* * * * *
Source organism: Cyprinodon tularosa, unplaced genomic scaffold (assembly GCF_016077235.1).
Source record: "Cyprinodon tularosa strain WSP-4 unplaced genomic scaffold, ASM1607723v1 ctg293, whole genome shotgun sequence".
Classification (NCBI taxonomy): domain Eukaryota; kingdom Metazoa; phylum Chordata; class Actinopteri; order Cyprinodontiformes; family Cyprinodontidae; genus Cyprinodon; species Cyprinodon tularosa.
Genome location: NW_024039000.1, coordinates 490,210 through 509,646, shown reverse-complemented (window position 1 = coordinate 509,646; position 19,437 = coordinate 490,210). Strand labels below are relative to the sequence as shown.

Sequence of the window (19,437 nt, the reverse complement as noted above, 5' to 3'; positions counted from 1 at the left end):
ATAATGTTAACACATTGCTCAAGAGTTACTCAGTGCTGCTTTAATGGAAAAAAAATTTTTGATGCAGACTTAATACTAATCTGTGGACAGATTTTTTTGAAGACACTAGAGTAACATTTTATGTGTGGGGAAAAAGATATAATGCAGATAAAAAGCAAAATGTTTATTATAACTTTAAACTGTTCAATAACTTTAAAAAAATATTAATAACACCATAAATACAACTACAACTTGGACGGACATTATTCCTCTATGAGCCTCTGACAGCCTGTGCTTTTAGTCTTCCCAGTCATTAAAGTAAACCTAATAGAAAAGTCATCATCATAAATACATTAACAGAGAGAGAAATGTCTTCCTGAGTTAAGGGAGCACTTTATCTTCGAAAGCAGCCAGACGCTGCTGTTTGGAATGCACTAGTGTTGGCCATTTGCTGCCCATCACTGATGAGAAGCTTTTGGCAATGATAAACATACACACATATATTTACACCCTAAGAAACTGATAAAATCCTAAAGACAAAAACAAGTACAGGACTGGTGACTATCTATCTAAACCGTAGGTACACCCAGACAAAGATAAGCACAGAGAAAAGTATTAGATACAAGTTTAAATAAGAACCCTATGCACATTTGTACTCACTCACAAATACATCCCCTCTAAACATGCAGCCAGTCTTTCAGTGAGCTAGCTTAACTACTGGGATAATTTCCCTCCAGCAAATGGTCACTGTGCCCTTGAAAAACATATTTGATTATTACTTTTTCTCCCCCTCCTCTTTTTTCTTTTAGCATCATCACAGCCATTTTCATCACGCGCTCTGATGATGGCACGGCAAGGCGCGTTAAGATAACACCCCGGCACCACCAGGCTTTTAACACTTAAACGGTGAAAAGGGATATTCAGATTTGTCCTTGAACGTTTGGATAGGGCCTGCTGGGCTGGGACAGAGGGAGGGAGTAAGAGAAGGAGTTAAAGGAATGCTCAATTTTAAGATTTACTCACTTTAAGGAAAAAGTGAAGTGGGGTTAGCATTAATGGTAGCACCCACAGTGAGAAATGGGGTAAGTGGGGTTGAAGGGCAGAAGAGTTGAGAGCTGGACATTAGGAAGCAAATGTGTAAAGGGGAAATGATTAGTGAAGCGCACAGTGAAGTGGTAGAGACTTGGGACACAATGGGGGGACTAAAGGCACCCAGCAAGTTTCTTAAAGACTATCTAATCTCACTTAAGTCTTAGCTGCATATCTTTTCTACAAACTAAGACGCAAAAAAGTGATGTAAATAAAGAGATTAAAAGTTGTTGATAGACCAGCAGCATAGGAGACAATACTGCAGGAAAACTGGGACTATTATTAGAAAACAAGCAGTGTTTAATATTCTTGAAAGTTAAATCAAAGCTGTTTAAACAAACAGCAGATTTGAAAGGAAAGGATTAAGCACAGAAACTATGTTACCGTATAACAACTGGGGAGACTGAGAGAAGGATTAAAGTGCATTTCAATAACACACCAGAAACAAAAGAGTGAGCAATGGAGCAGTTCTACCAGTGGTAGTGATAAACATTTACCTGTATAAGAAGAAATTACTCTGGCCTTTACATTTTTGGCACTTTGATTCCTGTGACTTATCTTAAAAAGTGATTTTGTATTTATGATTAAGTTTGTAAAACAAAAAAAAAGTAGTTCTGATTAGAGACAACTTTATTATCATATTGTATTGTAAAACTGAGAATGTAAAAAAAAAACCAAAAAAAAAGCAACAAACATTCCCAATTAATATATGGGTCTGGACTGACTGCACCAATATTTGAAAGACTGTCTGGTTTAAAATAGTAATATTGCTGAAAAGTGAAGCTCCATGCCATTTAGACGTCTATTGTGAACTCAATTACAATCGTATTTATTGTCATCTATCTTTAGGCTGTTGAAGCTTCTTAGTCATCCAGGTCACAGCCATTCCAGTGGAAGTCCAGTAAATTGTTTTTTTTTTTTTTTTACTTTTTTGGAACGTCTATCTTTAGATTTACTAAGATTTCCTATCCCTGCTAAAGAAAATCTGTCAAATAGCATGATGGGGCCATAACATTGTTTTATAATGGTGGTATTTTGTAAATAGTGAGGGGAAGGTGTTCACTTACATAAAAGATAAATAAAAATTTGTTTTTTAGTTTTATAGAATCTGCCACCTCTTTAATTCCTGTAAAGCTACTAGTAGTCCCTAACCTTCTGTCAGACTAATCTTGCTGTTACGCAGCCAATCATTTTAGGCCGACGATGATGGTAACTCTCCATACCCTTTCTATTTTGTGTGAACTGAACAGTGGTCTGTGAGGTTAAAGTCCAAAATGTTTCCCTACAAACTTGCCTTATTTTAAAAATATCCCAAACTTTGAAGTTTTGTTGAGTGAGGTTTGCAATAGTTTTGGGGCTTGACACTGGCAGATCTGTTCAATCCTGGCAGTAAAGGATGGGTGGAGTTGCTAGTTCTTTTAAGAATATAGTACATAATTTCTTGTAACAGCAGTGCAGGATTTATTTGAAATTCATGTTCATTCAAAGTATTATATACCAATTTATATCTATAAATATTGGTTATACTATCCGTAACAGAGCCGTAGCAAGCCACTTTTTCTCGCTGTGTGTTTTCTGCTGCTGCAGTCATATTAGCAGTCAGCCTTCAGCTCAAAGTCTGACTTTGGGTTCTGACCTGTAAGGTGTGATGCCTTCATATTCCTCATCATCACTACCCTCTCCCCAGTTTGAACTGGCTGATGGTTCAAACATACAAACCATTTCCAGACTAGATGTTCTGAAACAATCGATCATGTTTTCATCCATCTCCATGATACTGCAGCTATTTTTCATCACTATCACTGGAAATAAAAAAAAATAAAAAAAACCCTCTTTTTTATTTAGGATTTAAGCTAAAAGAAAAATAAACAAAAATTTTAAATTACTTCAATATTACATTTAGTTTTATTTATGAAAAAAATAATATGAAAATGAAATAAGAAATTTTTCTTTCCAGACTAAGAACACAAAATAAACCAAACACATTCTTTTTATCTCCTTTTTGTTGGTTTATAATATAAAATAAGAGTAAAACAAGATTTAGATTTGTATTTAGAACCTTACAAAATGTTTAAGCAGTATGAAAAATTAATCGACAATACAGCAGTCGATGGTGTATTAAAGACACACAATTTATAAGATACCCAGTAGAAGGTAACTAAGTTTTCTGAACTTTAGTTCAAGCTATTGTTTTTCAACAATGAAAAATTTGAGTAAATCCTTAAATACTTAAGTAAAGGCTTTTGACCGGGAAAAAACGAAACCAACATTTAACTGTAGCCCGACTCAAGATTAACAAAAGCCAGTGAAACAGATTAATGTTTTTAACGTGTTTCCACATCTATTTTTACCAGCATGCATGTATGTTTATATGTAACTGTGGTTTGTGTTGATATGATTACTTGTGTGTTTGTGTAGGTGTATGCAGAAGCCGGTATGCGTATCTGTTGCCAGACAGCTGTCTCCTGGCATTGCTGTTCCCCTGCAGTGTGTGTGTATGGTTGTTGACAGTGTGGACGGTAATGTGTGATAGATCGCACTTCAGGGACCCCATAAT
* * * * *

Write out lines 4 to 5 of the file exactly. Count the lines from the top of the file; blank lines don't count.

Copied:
Genome location: NW_024039000.1, coordinates 490,210 through 509,646, shown reverse-complemented (window position 1 = coordinate 509,646; position 19,437 = coordinate 490,210). Strand labels below are relative to the sequence as shown.

Sequence of the window (19,437 nt, the reverse complement as noted above, 5' to 3'; positions counted from 1 at the left end):